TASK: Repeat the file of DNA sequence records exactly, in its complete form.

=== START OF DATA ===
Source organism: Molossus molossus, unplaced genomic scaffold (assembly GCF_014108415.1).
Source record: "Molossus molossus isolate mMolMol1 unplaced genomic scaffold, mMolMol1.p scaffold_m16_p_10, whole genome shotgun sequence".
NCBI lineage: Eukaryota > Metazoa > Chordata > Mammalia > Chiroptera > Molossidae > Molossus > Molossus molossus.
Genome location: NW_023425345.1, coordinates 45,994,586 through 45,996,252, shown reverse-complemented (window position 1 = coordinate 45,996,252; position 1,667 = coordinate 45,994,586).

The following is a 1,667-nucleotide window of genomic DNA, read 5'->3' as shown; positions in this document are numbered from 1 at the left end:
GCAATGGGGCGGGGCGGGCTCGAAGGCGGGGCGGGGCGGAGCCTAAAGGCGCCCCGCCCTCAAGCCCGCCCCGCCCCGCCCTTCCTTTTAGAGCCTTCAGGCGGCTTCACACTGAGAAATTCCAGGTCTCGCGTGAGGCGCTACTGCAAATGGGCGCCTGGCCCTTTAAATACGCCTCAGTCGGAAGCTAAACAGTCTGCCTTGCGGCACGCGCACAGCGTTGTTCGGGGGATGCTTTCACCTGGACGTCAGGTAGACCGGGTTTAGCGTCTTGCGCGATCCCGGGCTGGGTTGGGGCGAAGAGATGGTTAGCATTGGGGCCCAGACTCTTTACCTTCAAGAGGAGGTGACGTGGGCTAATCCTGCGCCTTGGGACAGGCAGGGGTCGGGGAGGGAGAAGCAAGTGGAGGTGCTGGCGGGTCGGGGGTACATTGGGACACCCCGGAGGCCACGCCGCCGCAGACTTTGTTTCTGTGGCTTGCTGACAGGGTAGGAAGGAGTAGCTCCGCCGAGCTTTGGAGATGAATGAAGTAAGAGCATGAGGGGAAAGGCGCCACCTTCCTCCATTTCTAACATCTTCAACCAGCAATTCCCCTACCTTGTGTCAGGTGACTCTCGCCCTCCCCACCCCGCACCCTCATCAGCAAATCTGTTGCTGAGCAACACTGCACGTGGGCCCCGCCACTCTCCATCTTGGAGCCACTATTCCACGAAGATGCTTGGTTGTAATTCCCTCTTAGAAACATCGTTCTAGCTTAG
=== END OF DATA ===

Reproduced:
Source organism: Molossus molossus, unplaced genomic scaffold (assembly GCF_014108415.1).
Source record: "Molossus molossus isolate mMolMol1 unplaced genomic scaffold, mMolMol1.p scaffold_m16_p_10, whole genome shotgun sequence".
NCBI lineage: Eukaryota > Metazoa > Chordata > Mammalia > Chiroptera > Molossidae > Molossus > Molossus molossus.
Genome location: NW_023425345.1, coordinates 45,994,586 through 45,996,252, shown reverse-complemented (window position 1 = coordinate 45,996,252; position 1,667 = coordinate 45,994,586).

The following is a 1,667-nucleotide window of genomic DNA, read 5'->3' as shown; positions in this document are numbered from 1 at the left end:
GCAATGGGGCGGGGCGGGCTCGAAGGCGGGGCGGGGCGGAGCCTAAAGGCGCCCCGCCCTCAAGCCCGCCCCGCCCCGCCCTTCCTTTTAGAGCCTTCAGGCGGCTTCACACTGAGAAATTCCAGGTCTCGCGTGAGGCGCTACTGCAAATGGGCGCCTGGCCCTTTAAATACGCCTCAGTCGGAAGCTAAACAGTCTGCCTTGCGGCACGCGCACAGCGTTGTTCGGGGGATGCTTTCACCTGGACGTCAGGTAGACCGGGTTTAGCGTCTTGCGCGATCCCGGGCTGGGTTGGGGCGAAGAGATGGTTAGCATTGGGGCCCAGACTCTTTACCTTCAAGAGGAGGTGACGTGGGCTAATCCTGCGCCTTGGGACAGGCAGGGGTCGGGGAGGGAGAAGCAAGTGGAGGTGCTGGCGGGTCGGGGGTACATTGGGACACCCCGGAGGCCACGCCGCCGCAGACTTTGTTTCTGTGGCTTGCTGACAGGGTAGGAAGGAGTAGCTCCGCCGAGCTTTGGAGATGAATGAAGTAAGAGCATGAGGGGAAAGGCGCCACCTTCCTCCATTTCTAACATCTTCAACCAGCAATTCCCCTACCTTGTGTCAGGTGACTCTCGCCCTCCCCACCCCGCACCCTCATCAGCAAATCTGTTGCTGAGCAACACTGCACGTGGGCCCCGCCACTCTCCATCTTGGAGCCACTATTCCACGAAGATGCTTGGTTGTAATTCCCTCTTAGAAACATCGTTCTAGCTTAG